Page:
Africa’s forgotten crises: Strengthening regional cooperation and advocacy | The Lutheran World Federation

Africa’s forgotten crises: Strengthening regional cooperation and advocacy

YAOUNDÉ, Cameroon/GENEVA
Fadinatou Amadou Tukur (left) and Tanga Moktar (right) run a small poultry farm in the Gado refugee camp, Cameroon. Photo: LWF/Albin Hillert
Fadinatou Amadou Tukur (left) and Tanga Moktar (right) run a small poultry farm in the Gado refugee camp, Cameroon. Photo: LWF/Albin Hillert

LWF Vice president: “The Lutheran family will not forget”  

(LWI) – Chronic conflict, pervasive poverty, scant media attention and growing “donor fatigue. The challenges addressed by the Lutheran World Federation (LWF) World Service country programs in Angola, Burundi, Cameroon, Central African Republic and Chad are typical of “forgotten” crisis situations. 

A Regional Management Team Meeting in the Cameroonian capital of Yaoundé last week set out to strengthen LWF’s response to humanitarian needs in the region, despite the difficult context. 

“LWF World Service has brought aid to people threatened with famine and displaced by war and natural disaster,” said Rev. Dr Jeannette Ada Epse Maina, LWF Vice President for Africa. She stressed that “everything was done at the limit of available means”, yet the work carried out could often not meet the actual needs. “Victims are suffering in silence”, she said – however “the Lutheran family will not forget them”.  

Antoine Gerard, Representative of the United Nations Office for the Coordination of Humanitarian Affairs (UNOCHA), praised the fact that WS as a faith-based organization places people at the center of their work and intervenes not only during, but also before and after an acute crisis. 

Share assets and expertise regionally 

During the meeting, the leaders of LWF country programs explored the problems affecting the region as whole. They discussed how regional sharing of resources and expertise could leverage the effectiveness and outreach of LWF’s humanitarian action at the local level.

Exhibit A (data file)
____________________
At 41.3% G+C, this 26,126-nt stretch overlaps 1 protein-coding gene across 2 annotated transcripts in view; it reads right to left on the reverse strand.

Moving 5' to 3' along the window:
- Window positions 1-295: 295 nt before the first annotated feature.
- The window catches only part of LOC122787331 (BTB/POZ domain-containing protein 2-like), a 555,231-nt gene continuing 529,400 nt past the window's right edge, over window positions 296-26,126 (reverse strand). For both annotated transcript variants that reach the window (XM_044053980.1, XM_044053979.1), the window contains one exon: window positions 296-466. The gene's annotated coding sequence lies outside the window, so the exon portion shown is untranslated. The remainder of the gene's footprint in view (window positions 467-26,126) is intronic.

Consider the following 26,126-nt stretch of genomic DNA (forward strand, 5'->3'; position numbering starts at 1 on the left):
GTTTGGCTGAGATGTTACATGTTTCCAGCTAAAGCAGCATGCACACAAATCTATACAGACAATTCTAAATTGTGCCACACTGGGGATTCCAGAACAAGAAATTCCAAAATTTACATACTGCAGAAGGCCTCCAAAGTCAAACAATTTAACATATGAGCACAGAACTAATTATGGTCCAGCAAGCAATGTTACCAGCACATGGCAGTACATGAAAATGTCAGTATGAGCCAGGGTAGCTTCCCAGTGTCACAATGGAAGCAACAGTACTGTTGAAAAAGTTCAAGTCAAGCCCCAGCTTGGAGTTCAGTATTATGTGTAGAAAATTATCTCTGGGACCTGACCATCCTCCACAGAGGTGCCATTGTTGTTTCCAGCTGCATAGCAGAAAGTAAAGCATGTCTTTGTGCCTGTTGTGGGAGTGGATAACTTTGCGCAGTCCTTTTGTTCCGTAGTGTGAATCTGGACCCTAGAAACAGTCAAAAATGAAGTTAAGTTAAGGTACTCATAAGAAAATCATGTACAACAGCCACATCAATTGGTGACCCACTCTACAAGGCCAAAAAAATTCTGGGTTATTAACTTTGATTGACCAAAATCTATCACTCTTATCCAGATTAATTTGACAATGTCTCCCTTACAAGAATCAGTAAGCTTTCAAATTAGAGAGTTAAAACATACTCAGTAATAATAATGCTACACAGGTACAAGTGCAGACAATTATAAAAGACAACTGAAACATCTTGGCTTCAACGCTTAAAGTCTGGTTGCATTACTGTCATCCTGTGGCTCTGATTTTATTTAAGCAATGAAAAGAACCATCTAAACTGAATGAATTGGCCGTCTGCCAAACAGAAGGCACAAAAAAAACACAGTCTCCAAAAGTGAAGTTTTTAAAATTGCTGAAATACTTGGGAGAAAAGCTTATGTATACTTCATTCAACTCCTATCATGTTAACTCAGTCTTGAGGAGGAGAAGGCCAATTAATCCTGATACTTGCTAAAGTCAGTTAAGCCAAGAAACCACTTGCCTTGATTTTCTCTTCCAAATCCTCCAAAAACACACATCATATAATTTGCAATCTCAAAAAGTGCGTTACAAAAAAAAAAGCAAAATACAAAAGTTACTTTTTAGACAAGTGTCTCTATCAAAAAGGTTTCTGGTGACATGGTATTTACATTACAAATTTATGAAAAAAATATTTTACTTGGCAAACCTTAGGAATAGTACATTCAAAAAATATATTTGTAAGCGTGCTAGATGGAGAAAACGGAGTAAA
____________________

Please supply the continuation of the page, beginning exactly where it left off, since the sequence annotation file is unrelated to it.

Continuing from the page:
Concrete action points were agreed upon across practical areas such as recruitment, performance monitoring and learning, compliance, specialized programmatic expertise, and advocacy. “By sharing our assets and expertise across country programs we become stronger as a group”, remarked Philbert Habonimana, LWF Representative in Cameroon.

(Our) ‘Local to Global’ approach, has proven adept to focus global and national attention in a way that concretely helps alleviate suffering at the local level where such assistance is most needed.
Chey MATTNER, LWF Head of Operations

Employ “Local to global” approach for more awareness raising 

The country management teams also decided to put more emphasis on targeted advocacy to attract the attention of the international community. “LWF is particularly well-positioned for effective advocacy,” said Chey Mattner, LWF World Service Head of Operations. LWF is both locally rooted and well connected into some of the key hubs of international diplomacy, in Geneva and beyond.  

This structure, explained Mattner, “allows us to deploy a ‘Local to Global’ approach, which has proven adept to focus global and national attention in a way that concretely helps alleviate suffering at the local level where such assistance is most needed.”